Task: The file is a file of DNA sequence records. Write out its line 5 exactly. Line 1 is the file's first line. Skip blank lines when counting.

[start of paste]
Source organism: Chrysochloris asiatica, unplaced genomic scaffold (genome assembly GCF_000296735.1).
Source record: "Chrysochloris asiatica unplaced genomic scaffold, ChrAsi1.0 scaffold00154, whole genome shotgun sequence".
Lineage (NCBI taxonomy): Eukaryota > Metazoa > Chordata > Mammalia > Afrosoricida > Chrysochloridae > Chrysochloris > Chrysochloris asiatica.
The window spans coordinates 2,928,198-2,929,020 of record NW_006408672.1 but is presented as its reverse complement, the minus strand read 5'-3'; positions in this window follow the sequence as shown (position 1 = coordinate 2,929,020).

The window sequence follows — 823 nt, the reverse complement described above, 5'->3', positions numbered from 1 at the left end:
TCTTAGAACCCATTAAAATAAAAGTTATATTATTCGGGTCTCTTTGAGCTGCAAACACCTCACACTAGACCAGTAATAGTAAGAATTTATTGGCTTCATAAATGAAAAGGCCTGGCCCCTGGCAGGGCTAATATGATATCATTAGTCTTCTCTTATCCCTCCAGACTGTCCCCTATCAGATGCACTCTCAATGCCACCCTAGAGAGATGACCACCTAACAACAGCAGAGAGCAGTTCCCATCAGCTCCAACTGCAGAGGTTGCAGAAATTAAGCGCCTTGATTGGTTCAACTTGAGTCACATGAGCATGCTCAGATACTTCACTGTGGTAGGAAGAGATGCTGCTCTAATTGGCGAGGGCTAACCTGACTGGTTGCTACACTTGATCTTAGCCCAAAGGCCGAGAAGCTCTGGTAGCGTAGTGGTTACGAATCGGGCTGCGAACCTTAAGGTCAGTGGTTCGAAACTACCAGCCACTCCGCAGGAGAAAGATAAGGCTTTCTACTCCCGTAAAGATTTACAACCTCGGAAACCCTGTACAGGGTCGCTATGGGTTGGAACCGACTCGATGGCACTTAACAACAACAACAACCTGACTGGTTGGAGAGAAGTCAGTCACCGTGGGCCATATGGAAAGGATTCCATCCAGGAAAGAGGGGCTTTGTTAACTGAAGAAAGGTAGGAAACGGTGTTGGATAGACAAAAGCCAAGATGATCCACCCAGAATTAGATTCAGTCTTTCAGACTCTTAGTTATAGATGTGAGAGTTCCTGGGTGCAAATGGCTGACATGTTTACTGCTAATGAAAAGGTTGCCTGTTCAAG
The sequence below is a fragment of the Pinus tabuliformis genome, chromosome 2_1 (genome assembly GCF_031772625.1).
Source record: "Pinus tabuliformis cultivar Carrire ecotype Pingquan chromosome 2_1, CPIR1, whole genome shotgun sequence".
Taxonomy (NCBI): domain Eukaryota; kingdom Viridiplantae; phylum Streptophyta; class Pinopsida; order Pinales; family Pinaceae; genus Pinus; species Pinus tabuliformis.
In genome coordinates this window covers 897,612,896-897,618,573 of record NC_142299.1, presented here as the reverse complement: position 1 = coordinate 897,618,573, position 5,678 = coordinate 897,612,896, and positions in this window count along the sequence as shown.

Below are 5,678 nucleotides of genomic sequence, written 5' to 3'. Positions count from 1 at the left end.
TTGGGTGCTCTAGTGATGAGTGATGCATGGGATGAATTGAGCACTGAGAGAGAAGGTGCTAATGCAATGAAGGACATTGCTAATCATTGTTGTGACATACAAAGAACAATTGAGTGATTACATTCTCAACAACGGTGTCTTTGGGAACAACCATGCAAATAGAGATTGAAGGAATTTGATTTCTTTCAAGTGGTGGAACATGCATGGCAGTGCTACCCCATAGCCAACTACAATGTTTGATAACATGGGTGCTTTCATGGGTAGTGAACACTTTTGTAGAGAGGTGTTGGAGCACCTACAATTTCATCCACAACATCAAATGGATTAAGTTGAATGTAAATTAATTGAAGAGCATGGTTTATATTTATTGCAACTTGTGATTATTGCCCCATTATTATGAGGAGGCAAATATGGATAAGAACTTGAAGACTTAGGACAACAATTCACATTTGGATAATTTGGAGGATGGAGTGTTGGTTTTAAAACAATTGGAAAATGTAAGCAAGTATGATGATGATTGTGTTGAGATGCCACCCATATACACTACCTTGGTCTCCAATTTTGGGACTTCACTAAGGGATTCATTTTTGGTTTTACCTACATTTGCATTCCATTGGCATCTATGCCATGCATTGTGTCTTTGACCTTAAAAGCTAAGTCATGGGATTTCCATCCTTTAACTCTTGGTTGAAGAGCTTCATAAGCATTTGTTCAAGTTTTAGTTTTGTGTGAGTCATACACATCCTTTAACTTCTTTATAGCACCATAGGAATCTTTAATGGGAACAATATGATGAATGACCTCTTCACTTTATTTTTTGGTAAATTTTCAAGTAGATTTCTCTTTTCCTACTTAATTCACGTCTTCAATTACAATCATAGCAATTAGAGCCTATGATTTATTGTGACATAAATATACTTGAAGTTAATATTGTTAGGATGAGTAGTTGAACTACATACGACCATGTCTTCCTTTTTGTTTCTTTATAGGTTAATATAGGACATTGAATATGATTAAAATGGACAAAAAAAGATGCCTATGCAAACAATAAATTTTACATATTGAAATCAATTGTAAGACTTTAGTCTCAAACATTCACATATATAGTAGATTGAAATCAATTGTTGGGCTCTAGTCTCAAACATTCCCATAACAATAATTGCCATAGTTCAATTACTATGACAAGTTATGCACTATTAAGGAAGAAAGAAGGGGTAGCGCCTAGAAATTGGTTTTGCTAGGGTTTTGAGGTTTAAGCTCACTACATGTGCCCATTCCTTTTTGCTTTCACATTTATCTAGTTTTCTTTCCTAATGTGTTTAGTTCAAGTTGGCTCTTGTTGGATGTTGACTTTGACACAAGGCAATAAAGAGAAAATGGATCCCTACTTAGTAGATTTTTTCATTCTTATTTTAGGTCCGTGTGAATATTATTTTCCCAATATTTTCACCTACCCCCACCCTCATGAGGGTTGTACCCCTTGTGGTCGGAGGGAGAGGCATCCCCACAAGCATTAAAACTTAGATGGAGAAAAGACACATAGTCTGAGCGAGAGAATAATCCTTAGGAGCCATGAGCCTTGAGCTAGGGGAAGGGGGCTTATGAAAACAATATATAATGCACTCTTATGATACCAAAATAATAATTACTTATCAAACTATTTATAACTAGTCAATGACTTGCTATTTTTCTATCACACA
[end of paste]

The window sequence follows — 823 nt, the reverse complement described above, 5'->3', positions numbered from 1 at the left end: